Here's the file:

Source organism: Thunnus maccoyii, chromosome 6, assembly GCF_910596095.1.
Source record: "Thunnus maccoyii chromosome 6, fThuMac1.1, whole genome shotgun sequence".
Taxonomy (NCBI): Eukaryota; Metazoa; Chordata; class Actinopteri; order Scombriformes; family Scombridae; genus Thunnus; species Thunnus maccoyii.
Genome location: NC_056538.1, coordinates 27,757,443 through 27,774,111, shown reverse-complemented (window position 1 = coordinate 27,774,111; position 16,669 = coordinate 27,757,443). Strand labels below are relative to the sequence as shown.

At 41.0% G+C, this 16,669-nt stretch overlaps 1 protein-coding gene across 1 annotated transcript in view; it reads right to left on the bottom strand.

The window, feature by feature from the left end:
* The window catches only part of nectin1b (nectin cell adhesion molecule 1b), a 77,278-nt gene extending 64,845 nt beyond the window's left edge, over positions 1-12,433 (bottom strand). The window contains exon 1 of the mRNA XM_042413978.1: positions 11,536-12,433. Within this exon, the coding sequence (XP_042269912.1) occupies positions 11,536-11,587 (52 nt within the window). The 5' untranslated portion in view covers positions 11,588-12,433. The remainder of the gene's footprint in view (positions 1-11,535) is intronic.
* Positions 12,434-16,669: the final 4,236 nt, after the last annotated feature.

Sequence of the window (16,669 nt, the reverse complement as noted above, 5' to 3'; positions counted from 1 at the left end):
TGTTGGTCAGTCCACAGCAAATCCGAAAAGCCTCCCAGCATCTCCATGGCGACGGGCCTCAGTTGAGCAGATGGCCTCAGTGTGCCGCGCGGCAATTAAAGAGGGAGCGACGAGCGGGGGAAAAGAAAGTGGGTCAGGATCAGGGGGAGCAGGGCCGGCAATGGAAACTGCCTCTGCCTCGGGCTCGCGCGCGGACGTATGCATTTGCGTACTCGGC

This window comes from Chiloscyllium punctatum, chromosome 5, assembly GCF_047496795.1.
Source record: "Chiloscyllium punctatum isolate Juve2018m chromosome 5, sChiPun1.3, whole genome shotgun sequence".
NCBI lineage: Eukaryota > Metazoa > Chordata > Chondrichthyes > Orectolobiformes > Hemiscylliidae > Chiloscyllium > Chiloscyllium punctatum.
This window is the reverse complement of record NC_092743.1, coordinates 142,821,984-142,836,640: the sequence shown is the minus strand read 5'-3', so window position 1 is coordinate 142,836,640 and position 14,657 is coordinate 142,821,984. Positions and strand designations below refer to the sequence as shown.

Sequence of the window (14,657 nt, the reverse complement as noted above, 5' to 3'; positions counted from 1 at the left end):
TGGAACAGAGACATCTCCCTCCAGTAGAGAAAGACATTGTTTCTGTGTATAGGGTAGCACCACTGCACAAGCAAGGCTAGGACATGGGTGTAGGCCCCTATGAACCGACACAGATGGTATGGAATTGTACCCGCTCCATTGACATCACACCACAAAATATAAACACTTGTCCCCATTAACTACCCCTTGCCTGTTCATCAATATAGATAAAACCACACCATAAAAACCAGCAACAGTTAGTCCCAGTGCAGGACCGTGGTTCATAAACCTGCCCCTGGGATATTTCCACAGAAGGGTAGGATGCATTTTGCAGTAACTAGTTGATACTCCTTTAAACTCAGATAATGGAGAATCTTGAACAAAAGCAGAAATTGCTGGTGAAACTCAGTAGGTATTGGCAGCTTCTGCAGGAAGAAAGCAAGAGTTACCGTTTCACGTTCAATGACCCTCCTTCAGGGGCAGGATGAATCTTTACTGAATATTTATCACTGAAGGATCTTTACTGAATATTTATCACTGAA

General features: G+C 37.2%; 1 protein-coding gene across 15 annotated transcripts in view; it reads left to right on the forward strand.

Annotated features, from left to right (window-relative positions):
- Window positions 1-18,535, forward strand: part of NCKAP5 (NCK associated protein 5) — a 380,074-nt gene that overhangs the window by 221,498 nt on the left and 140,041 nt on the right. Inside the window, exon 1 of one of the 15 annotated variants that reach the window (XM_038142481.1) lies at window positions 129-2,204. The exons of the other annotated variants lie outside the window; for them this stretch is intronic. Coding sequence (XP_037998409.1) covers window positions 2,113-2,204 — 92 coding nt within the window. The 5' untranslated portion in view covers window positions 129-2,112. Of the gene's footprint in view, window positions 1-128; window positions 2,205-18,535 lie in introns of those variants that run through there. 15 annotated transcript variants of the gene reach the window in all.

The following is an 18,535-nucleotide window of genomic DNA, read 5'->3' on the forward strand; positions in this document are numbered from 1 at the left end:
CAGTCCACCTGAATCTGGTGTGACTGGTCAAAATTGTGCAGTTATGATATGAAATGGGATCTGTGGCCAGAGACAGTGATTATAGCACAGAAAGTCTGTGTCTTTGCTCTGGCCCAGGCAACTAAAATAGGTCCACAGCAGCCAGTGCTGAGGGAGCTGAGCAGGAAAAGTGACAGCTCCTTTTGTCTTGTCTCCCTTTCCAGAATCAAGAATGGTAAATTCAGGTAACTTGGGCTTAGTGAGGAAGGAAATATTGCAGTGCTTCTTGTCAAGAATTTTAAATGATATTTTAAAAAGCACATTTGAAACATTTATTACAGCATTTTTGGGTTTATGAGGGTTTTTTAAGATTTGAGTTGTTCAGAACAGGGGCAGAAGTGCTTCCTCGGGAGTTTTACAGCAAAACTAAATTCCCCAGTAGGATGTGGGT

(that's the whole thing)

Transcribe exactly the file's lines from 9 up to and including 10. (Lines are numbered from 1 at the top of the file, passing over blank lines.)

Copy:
Sequence of the window (16,669 nt, the reverse complement as noted above, 5' to 3'; positions counted from 1 at the left end):
TGTTGGTCAGTCCACAGCAAATCCGAAAAGCCTCCCAGCATCTCCATGGCGACGGGCCTCAGTTGAGCAGATGGCCTCAGTGTGCCGCGCGGCAATTAAAGAGGGAGCGACGAGCGGGGGAAAAGAAAGTGGGTCAGGATCAGGGGGAGCAGGGCCGGCAATGGAAACTGCCTCTGCCTCGGGCTCGCGCGCGGACGTATGCATTTGCGTACTCGGC